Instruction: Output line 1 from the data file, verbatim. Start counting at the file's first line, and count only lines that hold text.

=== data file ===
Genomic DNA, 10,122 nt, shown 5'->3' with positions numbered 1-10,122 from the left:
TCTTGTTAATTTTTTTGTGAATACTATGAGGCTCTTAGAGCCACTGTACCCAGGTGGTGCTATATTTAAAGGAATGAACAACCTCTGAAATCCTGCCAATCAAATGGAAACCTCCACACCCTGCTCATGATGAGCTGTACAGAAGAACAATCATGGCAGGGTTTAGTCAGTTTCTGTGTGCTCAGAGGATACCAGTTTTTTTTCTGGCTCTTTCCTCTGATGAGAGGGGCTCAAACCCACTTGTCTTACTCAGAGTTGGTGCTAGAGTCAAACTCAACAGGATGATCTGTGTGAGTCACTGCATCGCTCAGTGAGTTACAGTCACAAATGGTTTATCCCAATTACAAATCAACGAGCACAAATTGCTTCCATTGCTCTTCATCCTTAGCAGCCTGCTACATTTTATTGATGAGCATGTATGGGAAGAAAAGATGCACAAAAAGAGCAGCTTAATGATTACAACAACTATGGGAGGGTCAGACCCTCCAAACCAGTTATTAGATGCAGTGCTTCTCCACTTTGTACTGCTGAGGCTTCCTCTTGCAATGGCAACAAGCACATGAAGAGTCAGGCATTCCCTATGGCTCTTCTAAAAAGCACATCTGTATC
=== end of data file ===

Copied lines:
Genomic DNA, 10,122 nt, shown 5'->3' with positions numbered 1-10,122 from the left: